Any CARA dollars involved?

  3. Kristina Robb says:

    Love it! I lived in a Camp Adair house in Tangent for a few years. Very cool. :)

  4. Gothic Albany says:

    Well this is certainly disheartening news; yet another historic house’s character defining features are destroyed on the owner’s whim.

    First a little history of the house. This house was not built at Camp Adair, although it was built near camp Adair, and I believe its construction was directly related to Camp Adair. Many people claim to have houses built at camp Adair and moved. This is almost never the case. Camp Adair was a temporary military training camp, with long rows of large 1 and 2 story barracks. They did not build a lot of little cottages for soldiers to stay in, 40,000 soldiers would have taken a lot of cottages. There were many houses built in the Albany area after Camp Adair was decommissioned in 1946, and the buildings were dismantled, and the lumber used for the post WWII housing boom. There are photos of Camp Adair online, here is one example: https://oregonencyclopedia.org/media/uploads/Adair_aerial_1940s.jpg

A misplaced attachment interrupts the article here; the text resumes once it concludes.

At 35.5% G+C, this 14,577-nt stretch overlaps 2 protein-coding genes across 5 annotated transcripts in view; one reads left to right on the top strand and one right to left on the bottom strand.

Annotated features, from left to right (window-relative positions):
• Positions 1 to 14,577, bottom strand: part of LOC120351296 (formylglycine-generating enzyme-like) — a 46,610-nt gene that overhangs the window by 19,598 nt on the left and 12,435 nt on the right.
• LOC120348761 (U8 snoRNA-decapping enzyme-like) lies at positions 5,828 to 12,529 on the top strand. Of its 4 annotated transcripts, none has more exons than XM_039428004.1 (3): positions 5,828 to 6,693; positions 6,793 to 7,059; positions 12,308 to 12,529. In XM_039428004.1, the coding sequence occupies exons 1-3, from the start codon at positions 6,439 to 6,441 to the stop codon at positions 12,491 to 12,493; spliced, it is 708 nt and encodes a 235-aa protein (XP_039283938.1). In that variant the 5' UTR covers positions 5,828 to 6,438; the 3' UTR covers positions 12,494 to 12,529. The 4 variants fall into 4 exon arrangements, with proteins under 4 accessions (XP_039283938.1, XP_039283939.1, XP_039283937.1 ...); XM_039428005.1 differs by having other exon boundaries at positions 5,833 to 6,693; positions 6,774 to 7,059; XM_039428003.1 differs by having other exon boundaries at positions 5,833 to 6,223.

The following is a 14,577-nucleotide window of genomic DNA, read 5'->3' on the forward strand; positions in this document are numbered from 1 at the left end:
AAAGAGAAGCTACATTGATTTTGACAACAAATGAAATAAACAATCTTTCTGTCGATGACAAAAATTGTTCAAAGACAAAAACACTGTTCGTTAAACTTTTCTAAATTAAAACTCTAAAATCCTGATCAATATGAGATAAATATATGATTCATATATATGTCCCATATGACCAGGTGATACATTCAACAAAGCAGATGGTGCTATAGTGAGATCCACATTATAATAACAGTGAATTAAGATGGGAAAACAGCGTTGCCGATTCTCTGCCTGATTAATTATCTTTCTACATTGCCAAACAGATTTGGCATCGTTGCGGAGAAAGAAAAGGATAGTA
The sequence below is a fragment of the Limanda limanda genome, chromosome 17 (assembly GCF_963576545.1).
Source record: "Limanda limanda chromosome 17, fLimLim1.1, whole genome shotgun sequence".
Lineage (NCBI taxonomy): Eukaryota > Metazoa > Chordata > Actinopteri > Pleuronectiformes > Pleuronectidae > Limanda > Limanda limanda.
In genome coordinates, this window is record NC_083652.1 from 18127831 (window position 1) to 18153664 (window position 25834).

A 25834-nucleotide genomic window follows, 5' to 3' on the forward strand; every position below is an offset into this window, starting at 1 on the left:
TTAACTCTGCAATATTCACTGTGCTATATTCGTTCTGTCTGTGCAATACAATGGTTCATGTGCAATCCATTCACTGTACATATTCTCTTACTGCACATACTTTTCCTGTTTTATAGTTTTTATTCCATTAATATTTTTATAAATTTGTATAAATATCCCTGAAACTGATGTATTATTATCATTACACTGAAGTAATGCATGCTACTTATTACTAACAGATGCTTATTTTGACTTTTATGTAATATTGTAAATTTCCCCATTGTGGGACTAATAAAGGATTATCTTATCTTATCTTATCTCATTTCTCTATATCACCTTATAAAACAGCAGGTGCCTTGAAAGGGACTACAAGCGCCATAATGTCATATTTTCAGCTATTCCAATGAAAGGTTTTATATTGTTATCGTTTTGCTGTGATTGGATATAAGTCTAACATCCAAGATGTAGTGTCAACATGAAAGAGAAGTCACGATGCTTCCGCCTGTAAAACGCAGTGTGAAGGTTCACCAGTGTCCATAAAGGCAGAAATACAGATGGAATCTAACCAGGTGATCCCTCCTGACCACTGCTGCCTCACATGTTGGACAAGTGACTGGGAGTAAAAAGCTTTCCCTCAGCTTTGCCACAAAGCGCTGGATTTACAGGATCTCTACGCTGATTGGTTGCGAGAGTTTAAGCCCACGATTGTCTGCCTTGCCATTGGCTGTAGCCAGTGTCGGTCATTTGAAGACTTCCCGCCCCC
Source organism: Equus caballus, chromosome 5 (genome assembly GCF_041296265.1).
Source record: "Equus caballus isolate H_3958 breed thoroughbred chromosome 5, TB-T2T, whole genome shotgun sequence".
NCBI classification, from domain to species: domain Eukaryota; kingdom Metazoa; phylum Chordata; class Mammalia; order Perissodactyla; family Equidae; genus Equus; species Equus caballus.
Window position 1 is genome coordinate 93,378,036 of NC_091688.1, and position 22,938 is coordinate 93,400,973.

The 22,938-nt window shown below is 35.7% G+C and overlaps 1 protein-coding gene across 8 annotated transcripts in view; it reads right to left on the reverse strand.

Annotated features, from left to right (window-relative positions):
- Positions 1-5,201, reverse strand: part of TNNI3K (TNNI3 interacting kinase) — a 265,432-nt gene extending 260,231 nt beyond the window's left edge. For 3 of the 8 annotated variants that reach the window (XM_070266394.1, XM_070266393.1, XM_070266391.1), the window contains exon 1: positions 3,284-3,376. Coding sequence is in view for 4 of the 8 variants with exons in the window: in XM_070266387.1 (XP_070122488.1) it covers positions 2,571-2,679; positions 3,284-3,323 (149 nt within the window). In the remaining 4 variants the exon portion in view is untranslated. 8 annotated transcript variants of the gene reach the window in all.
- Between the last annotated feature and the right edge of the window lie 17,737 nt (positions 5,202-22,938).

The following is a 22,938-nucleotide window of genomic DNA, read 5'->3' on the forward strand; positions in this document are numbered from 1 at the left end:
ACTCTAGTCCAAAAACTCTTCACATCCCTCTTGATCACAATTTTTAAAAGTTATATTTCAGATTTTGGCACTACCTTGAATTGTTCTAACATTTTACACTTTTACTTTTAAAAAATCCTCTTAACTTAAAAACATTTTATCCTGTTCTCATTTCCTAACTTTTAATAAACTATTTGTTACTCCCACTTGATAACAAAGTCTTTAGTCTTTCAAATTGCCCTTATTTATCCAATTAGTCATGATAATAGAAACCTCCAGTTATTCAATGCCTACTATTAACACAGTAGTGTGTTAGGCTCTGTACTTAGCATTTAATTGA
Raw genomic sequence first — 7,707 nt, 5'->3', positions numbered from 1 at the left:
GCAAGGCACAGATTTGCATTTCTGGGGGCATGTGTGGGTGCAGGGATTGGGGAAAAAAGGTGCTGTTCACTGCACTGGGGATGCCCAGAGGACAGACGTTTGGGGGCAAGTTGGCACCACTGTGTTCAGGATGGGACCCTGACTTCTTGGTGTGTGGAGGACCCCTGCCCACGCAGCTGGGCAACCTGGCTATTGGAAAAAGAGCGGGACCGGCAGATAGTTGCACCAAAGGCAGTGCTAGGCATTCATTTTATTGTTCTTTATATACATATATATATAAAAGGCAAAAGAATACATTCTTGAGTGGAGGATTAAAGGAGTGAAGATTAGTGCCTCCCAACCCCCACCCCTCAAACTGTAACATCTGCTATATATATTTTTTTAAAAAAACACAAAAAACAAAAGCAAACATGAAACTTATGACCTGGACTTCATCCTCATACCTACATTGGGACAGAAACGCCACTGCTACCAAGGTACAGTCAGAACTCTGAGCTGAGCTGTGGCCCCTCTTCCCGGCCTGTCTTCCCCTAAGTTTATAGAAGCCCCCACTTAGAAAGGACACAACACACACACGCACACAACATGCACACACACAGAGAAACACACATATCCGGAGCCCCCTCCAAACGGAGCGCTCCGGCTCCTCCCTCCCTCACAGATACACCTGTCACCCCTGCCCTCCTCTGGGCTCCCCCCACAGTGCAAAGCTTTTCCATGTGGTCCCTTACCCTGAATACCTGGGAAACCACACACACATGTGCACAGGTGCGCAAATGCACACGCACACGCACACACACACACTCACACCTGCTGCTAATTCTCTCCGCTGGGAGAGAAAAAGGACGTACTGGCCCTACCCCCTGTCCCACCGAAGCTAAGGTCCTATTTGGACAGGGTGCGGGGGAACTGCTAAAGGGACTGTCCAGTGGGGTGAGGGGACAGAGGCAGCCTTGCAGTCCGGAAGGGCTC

So if not built at Camp Adair, where was this house built? The answer would be on 14th Avenue in Albany. Albany had a housing boom during WWII. In particular an entire sub-division went in bordered by 13th on the north, Elm on the east, 16th on the south, and Umatilla St. on the West. This subdivision clearly shows in the COE 1944 Aerial survey of Albany. An excellent aerial photo of this brand new subdivision (presumably taken in 1942 because the houses on the south side of 16th are not yet extant) is available in the Bob Potts Photo Collection:
    https://photos.google.com/share/AF1QipPYBv5a9UnVT-641m6xK8JHxuDGemLyEE9RtPLv_-HiaRFhyNef1Aq_bTVP5FMFNg/photo/AF1QipMt09kNv58bSz5CM8n9-Z6LnP-F4BSxZ5DbRuLR?key=UERHdGtydGUtT3pxZFRNQmhyYVpoa1JmX1hjX3Rn